Hard-Boiled

A part of this view­ing list: Cri­te­ri­on Col­lec­tion Spine #9: John Woo’s Hard-Boiled.

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John Woo must like Jazz clubs, because both The Killer and Hard-Boiled fea­ture them, with Woo mak­ing a cameo as the club bar­tender in Hard-Boiled. Rarely have I seen a film with a body count as high as Hard-Boiled. The influ­ence of Melville’s Le Samouraï is still appar­ent, [birds in cages, jazz club] but the vivac­i­ty of Hong Kong cul­ture once again takes prece­dence. The char­ac­ters and plot are basic action movie fare, com­plete with a tough cop that doesn’t play by the rules, a mega­lo­ma­ni­ac gang boss and rather blunt cri­tiques of bureau­cra­cy, but while it has the same sort of humor and destruc­tion as Die Hard, there is also a strong sense of wish-ful­fill­ment that isn’t quite as obvi­ous to me in Amer­i­can action films.

What I mean is that films like Die Hard and Lethal Weapon are about how Amer­i­cans see them­selves, cock­sure and tough as nails, a tra­di­tion­al retelling of What it Means to Be an Amer­i­can. In Hong Kong action, on the oth­er hand, those traits are promi­nent but ulti­mate­ly sec­ondary to the emer­gent culture’s need to define What it Means to Be a Hong Kong Chi­nese. Thus we get Tequi­la Yuen’s [Chow Yun-Fat] trou­bles with his boss/girlfriend There­sa and his dif­fi­cul­ty in being able to afford a decent place to live despite being a sergeant on the police force, Tony/Alan’s desire for a pri­vate place on Guam, and There­sa desire to have a child despite being a hard work­ing woman. Even John­ny the Tri­ad boss’s search for pow­er reflects a young cul­ture wrestling with an old one.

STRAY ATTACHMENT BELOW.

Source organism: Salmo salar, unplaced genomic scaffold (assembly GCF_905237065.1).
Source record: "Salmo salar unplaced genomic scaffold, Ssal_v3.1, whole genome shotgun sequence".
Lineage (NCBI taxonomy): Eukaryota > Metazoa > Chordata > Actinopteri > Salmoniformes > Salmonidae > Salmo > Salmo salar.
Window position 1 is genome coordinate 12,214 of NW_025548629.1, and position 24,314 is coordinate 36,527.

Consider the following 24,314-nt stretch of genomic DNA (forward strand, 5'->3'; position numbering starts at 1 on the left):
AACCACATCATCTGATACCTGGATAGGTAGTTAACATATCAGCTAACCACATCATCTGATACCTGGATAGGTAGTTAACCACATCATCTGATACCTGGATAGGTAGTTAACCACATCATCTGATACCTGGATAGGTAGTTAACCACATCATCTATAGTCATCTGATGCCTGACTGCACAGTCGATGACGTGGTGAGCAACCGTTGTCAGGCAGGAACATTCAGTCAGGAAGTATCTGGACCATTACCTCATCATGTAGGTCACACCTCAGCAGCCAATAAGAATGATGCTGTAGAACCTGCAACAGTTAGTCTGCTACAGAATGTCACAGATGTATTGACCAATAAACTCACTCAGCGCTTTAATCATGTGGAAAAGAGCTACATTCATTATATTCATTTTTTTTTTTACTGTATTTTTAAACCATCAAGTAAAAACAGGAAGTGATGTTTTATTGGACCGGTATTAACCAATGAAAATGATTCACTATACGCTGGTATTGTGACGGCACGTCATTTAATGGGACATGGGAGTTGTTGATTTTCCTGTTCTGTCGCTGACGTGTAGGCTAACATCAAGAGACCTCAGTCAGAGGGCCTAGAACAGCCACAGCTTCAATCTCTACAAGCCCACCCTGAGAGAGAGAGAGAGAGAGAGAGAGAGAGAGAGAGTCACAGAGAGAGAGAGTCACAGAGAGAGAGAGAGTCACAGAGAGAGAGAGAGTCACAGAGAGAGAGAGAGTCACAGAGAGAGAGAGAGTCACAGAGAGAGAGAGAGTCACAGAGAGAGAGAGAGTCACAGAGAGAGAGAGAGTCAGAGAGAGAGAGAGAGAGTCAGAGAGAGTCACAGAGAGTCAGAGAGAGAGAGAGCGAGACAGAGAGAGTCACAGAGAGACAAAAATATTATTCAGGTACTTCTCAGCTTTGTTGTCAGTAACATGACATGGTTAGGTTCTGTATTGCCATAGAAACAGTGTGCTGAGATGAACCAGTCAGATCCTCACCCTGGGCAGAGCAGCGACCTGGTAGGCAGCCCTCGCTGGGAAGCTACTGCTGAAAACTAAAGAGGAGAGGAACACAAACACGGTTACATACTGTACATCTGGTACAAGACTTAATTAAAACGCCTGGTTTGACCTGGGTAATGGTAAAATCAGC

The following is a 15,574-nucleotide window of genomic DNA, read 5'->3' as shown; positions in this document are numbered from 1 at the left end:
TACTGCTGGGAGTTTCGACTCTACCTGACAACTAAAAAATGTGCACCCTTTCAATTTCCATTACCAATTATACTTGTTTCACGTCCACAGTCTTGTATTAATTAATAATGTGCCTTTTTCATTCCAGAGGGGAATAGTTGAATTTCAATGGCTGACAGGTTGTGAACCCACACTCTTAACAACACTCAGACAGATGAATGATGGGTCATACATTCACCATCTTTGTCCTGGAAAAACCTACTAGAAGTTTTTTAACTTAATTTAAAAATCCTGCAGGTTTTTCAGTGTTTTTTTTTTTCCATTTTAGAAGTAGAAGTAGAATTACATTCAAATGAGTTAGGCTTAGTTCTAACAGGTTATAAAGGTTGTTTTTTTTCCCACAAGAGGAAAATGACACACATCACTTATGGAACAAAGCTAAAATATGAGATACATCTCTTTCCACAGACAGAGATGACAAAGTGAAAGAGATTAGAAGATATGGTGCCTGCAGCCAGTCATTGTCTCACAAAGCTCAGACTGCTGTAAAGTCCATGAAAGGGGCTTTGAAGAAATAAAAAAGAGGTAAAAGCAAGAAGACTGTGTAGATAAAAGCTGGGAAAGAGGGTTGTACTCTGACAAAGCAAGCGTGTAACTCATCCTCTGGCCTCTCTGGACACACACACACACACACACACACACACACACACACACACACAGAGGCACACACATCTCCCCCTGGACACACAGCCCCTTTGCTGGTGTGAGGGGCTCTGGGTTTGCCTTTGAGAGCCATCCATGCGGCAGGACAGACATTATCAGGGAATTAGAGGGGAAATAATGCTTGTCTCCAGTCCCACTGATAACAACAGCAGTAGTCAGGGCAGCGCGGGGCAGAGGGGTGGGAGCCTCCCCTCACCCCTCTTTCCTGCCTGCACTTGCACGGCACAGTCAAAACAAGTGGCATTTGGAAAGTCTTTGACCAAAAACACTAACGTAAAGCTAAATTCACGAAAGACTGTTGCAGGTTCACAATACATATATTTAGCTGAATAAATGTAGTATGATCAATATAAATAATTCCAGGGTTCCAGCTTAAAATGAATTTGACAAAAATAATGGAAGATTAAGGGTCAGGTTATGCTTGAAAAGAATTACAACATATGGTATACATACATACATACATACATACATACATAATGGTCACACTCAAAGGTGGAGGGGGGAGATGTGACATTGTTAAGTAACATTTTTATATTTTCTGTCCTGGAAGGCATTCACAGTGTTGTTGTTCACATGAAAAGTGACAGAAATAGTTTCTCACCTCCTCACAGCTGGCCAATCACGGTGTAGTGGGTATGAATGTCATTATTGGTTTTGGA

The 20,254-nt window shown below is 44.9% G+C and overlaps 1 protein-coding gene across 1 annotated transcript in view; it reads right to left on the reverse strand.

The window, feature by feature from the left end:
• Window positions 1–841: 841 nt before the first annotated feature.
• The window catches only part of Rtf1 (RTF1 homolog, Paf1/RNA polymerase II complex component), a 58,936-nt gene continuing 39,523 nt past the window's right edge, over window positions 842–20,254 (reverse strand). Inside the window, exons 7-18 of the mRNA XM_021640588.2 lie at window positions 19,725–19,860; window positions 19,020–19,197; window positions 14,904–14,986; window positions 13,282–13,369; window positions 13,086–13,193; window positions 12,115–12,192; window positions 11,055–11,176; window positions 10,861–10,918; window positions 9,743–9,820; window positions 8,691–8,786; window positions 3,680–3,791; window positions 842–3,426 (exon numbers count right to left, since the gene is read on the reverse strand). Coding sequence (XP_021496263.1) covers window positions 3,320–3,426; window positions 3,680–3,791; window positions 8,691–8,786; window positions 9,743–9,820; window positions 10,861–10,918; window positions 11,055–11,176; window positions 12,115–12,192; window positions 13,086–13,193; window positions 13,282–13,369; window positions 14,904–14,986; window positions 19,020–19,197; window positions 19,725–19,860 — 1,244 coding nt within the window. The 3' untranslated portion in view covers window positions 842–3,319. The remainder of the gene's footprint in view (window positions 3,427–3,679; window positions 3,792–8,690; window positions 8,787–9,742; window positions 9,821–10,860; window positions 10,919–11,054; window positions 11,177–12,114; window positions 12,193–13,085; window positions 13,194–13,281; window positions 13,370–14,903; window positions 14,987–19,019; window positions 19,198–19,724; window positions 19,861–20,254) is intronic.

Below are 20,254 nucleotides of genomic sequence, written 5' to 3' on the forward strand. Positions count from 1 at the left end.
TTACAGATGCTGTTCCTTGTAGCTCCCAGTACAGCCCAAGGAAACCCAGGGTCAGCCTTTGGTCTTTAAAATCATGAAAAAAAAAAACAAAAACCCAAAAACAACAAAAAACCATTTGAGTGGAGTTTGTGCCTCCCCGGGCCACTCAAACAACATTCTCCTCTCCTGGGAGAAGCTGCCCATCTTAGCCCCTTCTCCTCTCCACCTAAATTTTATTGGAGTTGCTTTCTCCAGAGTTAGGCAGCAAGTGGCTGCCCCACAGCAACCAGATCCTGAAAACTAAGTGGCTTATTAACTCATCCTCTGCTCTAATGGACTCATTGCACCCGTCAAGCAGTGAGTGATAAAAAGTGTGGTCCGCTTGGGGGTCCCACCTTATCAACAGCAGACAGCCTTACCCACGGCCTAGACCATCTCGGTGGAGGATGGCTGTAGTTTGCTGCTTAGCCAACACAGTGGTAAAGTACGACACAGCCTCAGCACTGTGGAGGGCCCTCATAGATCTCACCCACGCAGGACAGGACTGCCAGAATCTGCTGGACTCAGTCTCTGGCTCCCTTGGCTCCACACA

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So Hard-Boiled rings with poignan­cy at odd times, even dur­ing the midst of whole­sale slaugh­ter, when Tony and Mad Dog allow some hos­pi­tal patients to escape before fight­ing, only to have them mown down by the gang boss who has tossed aside all pre­tens­es of cul­tur­al sophis­ti­ca­tion to feed his ambi­tion. So ambi­tion is con­sid­ered a virtue [for the cops], but not when it runs over oth­er peo­ple [the Tri­ad boss]. I’d con­trast this to Amer­i­can action films which pre­serve the sta­tus quo. The char­ac­ters are focused on their imme­di­ate sit­u­a­tion and not real­ly on long term goals exter­nal to it. The mes­sage is “do what needs to be done now, and don’t think about the future” as com­pared to Hong Kong’s “do what needs to be done now, so we can focus on the impor­tant things.”

I’d prob­a­bly say that Ang Lee’s Crouch­ing Tiger, Hid­den Drag­on is the mature expres­sion of the new Chinese/Hong Kong cul­ture, and one that prob­a­bly man­ages to rec­on­cile that ambi­tion with the ancient tra­di­tions. I’d say that The Killer is a bet­ter film than Hard-Boiled, but Hard-Boiled is more fun to watch.

Cri­te­ri­on Essay by Bar­bara Schar­res
The Cri­te­ri­on Contraption’s review.